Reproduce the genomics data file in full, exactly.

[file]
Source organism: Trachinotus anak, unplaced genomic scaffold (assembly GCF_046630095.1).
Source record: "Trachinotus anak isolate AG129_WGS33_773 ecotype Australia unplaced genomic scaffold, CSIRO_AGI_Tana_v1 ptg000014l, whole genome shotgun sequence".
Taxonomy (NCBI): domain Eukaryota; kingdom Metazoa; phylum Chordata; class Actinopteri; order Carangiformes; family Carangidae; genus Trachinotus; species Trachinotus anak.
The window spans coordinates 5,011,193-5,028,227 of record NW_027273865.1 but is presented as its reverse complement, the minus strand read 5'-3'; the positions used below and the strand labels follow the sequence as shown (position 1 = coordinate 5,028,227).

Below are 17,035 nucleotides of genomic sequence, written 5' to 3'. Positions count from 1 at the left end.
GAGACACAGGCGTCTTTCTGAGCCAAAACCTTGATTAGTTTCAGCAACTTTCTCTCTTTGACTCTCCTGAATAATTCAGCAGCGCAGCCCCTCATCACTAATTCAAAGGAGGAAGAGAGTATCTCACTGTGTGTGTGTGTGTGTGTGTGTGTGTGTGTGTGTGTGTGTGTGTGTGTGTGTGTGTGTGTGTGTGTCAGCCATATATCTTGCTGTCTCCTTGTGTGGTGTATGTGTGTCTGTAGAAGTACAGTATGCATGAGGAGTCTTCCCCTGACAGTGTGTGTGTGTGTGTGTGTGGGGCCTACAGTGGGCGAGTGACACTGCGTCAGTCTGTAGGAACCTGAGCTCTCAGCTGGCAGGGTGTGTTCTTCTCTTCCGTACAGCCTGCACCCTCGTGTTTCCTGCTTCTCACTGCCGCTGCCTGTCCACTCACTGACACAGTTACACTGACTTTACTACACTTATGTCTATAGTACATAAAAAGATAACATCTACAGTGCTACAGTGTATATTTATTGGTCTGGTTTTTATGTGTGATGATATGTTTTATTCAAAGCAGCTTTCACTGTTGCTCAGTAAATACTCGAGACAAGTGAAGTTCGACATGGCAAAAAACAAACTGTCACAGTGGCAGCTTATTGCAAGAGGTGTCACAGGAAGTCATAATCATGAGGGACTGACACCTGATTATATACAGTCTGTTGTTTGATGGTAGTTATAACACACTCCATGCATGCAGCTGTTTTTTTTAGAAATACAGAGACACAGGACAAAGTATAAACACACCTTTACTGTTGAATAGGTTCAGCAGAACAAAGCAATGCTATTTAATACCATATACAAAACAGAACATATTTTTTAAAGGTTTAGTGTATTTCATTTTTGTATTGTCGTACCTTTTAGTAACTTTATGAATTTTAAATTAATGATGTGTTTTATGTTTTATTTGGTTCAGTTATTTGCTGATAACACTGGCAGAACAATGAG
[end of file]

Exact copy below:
Source organism: Trachinotus anak, unplaced genomic scaffold (assembly GCF_046630095.1).
Source record: "Trachinotus anak isolate AG129_WGS33_773 ecotype Australia unplaced genomic scaffold, CSIRO_AGI_Tana_v1 ptg000014l, whole genome shotgun sequence".
Taxonomy (NCBI): domain Eukaryota; kingdom Metazoa; phylum Chordata; class Actinopteri; order Carangiformes; family Carangidae; genus Trachinotus; species Trachinotus anak.
The window spans coordinates 5,011,193-5,028,227 of record NW_027273865.1 but is presented as its reverse complement, the minus strand read 5'-3'; the positions used below and the strand labels follow the sequence as shown (position 1 = coordinate 5,028,227).

Below are 17,035 nucleotides of genomic sequence, written 5' to 3'. Positions count from 1 at the left end.
GAGACACAGGCGTCTTTCTGAGCCAAAACCTTGATTAGTTTCAGCAACTTTCTCTCTTTGACTCTCCTGAATAATTCAGCAGCGCAGCCCCTCATCACTAATTCAAAGGAGGAAGAGAGTATCTCACTGTGTGTGTGTGTGTGTGTGTGTGTGTGTGTGTGTGTGTGTGTGTGTGTGTGTGTGTGTGTGTGTGTCAGCCATATATCTTGCTGTCTCCTTGTGTGGTGTATGTGTGTCTGTAGAAGTACAGTATGCATGAGGAGTCTTCCCCTGACAGTGTGTGTGTGTGTGTGTGTGGGGCCTACAGTGGGCGAGTGACACTGCGTCAGTCTGTAGGAACCTGAGCTCTCAGCTGGCAGGGTGTGTTCTTCTCTTCCGTACAGCCTGCACCCTCGTGTTTCCTGCTTCTCACTGCCGCTGCCTGTCCACTCACTGACACAGTTACACTGACTTTACTACACTTATGTCTATAGTACATAAAAAGATAACATCTACAGTGCTACAGTGTATATTTATTGGTCTGGTTTTTATGTGTGATGATATGTTTTATTCAAAGCAGCTTTCACTGTTGCTCAGTAAATACTCGAGACAAGTGAAGTTCGACATGGCAAAAAACAAACTGTCACAGTGGCAGCTTATTGCAAGAGGTGTCACAGGAAGTCATAATCATGAGGGACTGACACCTGATTATATACAGTCTGTTGTTTGATGGTAGTTATAACACACTCCATGCATGCAGCTGTTTTTTTTAGAAATACAGAGACACAGGACAAAGTATAAACACACCTTTACTGTTGAATAGGTTCAGCAGAACAAAGCAATGCTATTTAATACCATATACAAAACAGAACATATTTTTTAAAGGTTTAGTGTATTTCATTTTTGTATTGTCGTACCTTTTAGTAACTTTATGAATTTTAAATTAATGATGTGTTTTATGTTTTATTTGGTTCAGTTATTTGCTGATAACACTGGCAGAACAATGAG